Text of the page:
Alaska Fish & Wildlife News
June 2013

Introducing ALDAT – The Alaska Lake Database

By Sportfish staff

Are you looking for a place to catch rainbow trout? One that is off the beaten path, has a good camping spot, was recently stocked, or is just minutes from town? There is no better way to find your perfect weekend getaway than to turn to a map. The all new Alaska Lake Database (ALDAT) allows anglers and outdoor enthusiasts to do exactly that from their favorite web browser.

The Alaska Department of Fish and Game (ADF&G) Division of Sport Fish recently completed a new lake database that is accessible to anglers through a Google Earth interface on the department’s website [1]. The database contains contour maps, photographs, fish data, stocking records, and historic documents dating back to the 1950s for over 1,300 water bodies throughout Alaska.

ALDAT has several features that anglers will enjoy. Water bodies are marked on a Google Earth map with colored pins, making stocked fisheries identifiable at a glance. Users can search potential fishing locations by specifying an area, stocking date, or fish species. Do you know where you want to go? Great, use the Go To Location tab to zoom to a specific lake or latitude and longitude. Can’t remember the exact name of the lake? Not a problem, a list of lakes will automatically appear as you begin typing, and many local or previously used names are included in the database. Select a lake from the automated list and the application will take you there. Users can also manually navigate the map using their mouse and overlay useful layers such as roads and trails with a click of a button.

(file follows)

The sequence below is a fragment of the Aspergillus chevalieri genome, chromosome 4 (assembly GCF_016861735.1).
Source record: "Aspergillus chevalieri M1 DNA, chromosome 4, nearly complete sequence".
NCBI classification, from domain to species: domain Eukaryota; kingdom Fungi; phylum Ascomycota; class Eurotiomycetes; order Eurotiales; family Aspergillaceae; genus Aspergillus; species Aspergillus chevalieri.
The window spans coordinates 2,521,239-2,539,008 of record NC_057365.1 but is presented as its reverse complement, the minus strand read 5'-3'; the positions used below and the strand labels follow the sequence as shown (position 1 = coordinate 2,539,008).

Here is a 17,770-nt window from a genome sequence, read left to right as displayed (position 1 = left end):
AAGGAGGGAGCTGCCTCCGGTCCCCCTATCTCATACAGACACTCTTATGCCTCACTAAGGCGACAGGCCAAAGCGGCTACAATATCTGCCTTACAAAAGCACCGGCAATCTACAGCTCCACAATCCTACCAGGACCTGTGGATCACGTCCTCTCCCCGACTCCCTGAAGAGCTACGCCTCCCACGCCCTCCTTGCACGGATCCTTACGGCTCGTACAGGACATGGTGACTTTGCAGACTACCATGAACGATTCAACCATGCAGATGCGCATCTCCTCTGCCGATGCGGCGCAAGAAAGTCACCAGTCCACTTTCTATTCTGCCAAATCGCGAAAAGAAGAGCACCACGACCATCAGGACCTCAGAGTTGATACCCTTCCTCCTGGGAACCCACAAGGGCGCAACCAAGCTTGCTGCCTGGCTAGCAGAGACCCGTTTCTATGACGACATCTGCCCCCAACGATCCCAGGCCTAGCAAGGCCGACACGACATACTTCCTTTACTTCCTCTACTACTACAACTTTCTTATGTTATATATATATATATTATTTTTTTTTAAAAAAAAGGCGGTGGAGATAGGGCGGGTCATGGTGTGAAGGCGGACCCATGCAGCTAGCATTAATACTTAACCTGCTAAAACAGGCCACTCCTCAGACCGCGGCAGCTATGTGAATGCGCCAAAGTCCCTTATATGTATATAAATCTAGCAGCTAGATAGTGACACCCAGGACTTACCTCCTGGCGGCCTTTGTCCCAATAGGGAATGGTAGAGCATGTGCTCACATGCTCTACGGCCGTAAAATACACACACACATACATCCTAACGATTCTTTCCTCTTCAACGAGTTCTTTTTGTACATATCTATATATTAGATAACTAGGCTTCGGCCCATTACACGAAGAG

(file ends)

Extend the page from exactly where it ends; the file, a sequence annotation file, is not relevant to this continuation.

ALDAT contains traditional lake information and more. To view available information, click on a colored pin on the Google Earth map. A pop up balloon will appear with links. Data categories are General Lake Information, Stocking Data, and Fish Data. General Lake Information includes location and access information such as latitude and longitude, directions, and USGS map references; improvements, size, maximum depth, survey notes, photos, contour maps, and historical documents are also listed. Stocking Data includes automated summaries of species previously stocked and offers detailed stocking reports based on the dates you specify (date of release, number, and size of fish). Fish Data includes a summary of fish species captured during previous ADF&G sampling projects (minimum, maximum, and average length).


Not only is ALDAT useful to anglers, but managers, researchers, and students will also find it valuable. The Export Data page allows users to export lake data across multiple datasets directly from the application with the flexibility to specify the fields they wish to include in their request and in what format to export data. Include latitude and longitude in your query and information is ready to be imported into GIS! Additionally, the export data buttons on the Fish Data and Stocking Data pop ups allow you to quickly export the information on your screen directly into Excel.

For anglers accustomed to the old Lake Information and Stocking pages on the ADF&G website, don’t fret. These pages are still available and are now linked to the new ALDAT system. Information is updated automatically as ADF&G continues to populate this dataset.

Looking to explore somewhere new? Try using ALDAT to plan your next fishing trip!

[1] If your computer has never used this application you will be prompted to install a free Google Earth plugin. This plugin is for your internet browser and is different from the Google Earth you may have on your desktop.

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